An unlikely pair of robots and opera singers teamed up for the U.S. debut of “Death and the Powers: The Robots’ Opera” in Boston Friday night.
The brainchild of MIT Media Lab professor and composer Tod Machover , the show centers on a man, Simon Powers, who is tired of the physical world, but still wants to remain there digitally. He downloads himself into The System and from off stage continues to interact with other characters through robots and walls that move and light up through a technique that Machover calls disembodied performance.
From an isolation booth in the orchestra pit James Maddalena , the baritone who plays Powers, is attached to a variety of sensors that measure his muscle tension, gestures and breathing.
“So we take these measurements, translate them and send them onto the stage,” Machover explained. “His behavior controls everything that happens on the walls, the look, the lighting and the way things move. It controls the way the robots move quite a bit of the time too.”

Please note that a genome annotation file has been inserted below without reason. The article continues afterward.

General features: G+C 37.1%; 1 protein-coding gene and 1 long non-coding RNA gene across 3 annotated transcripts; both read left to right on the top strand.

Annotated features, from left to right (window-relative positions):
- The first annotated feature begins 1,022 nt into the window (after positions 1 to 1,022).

The chorus of robots that wheel around the stage are at times autonomous and other times under control of an operator and other sources. The computing power for each of the bots is done by the small and inexpensive One Laptop Per Child XO computer.
“We wanted to make robots that exhibit communication and emotion, but didn’t look like human beings,” said Machover. The operabots have triangular bases and heads and are made of plexiglass and metal. They have omni-wheels on each of their three corners so they can move forward and sideways without having to turn like a car.
“They have really sophisticated wireless controlling so they can communicate with the controller and with each other,” Machover said. Sometimes the bots are controlled off stage with an Xbox controller, whereas sometimes they listen to the orchestra and react to the music being played.
The opera plays in Boston at the Cutler Majestic Theater until Friday, March 25, and then moves on to Chicago.
Nick Barber covers general technology news in both text and video for IDG News Service. E-mail him at Nick_Barber@idg.com and follow him on Twitter at @nickjb.
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